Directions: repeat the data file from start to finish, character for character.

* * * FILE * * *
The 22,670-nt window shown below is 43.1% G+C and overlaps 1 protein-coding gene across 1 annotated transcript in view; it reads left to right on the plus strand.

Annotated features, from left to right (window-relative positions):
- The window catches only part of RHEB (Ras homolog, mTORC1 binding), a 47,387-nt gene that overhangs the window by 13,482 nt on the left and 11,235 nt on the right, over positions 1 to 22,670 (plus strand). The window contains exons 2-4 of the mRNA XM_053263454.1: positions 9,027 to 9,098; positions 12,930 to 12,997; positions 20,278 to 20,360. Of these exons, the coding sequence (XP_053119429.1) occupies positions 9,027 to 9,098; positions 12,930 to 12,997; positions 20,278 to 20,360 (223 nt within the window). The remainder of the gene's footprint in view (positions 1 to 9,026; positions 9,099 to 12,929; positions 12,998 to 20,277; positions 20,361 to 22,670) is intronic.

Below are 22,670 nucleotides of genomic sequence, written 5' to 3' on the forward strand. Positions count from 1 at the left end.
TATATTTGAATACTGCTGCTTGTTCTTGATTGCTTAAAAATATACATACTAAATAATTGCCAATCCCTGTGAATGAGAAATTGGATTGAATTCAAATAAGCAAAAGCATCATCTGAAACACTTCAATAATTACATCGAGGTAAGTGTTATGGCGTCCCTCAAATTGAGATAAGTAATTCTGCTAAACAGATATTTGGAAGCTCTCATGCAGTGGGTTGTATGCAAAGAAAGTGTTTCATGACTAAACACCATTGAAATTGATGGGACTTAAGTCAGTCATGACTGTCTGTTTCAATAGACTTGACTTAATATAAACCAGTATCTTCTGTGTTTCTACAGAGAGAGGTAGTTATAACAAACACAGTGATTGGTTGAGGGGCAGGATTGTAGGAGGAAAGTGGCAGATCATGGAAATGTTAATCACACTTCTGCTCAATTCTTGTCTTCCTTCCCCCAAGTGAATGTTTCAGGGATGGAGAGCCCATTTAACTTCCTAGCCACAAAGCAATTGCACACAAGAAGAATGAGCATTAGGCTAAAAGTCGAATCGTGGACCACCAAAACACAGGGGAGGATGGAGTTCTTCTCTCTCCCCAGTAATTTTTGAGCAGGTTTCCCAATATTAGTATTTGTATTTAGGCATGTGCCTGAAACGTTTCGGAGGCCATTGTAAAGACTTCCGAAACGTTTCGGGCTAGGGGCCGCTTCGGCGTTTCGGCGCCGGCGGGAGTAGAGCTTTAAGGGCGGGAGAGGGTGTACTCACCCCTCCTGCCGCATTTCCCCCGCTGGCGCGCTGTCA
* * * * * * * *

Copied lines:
The 22,670-nt window shown below is 43.1% G+C and overlaps 1 protein-coding gene across 1 annotated transcript in view; it reads left to right on the plus strand.

Annotated features, from left to right (window-relative positions):
- The window catches only part of RHEB (Ras homolog, mTORC1 binding), a 47,387-nt gene that overhangs the window by 13,482 nt on the left and 11,235 nt on the right, over positions 1 to 22,670 (plus strand). The window contains exons 2-4 of the mRNA XM_053263454.1: positions 9,027 to 9,098; positions 12,930 to 12,997; positions 20,278 to 20,360. Of these exons, the coding sequence (XP_053119429.1) occupies positions 9,027 to 9,098; positions 12,930 to 12,997; positions 20,278 to 20,360 (223 nt within the window). The remainder of the gene's footprint in view (positions 1 to 9,026; positions 9,099 to 12,929; positions 12,998 to 20,277; positions 20,361 to 22,670) is intronic.

Below are 22,670 nucleotides of genomic sequence, written 5' to 3' on the forward strand. Positions count from 1 at the left end.
TATATTTGAATACTGCTGCTTGTTCTTGATTGCTTAAAAATATACATACTAAATAATTGCCAATCCCTGTGAATGAGAAATTGGATTGAATTCAAATAAGCAAAAGCATCATCTGAAACACTTCAATAATTACATCGAGGTAAGTGTTATGGCGTCCCTCAAATTGAGATAAGTAATTCTGCTAAACAGATATTTGGAAGCTCTCATGCAGTGGGTTGTATGCAAAGAAAGTGTTTCATGACTAAACACCATTGAAATTGATGGGACTTAAGTCAGTCATGACTGTCTGTTTCAATAGACTTGACTTAATATAAACCAGTATCTTCTGTGTTTCTACAGAGAGAGGTAGTTATAACAAACACAGTGATTGGTTGAGGGGCAGGATTGTAGGAGGAAAGTGGCAGATCATGGAAATGTTAATCACACTTCTGCTCAATTCTTGTCTTCCTTCCCCCAAGTGAATGTTTCAGGGATGGAGAGCCCATTTAACTTCCTAGCCACAAAGCAATTGCACACAAGAAGAATGAGCATTAGGCTAAAAGTCGAATCGTGGACCACCAAAACACAGGGGAGGATGGAGTTCTTCTCTCTCCCCAGTAATTTTTGAGCAGGTTTCCCAATATTAGTATTTGTATTTAGGCATGTGCCTGAAACGTTTCGGAGGCCATTGTAAAGACTTCCGAAACGTTTCGGGCTAGGGGCCGCTTCGGCGTTTCGGCGCCGGCGGGAGTAGAGCTTTAAGGGCGGGAGAGGGTGTACTCACCCCTCCTGCCGCATTTCCCCCGCTGGCGCGCTGTCA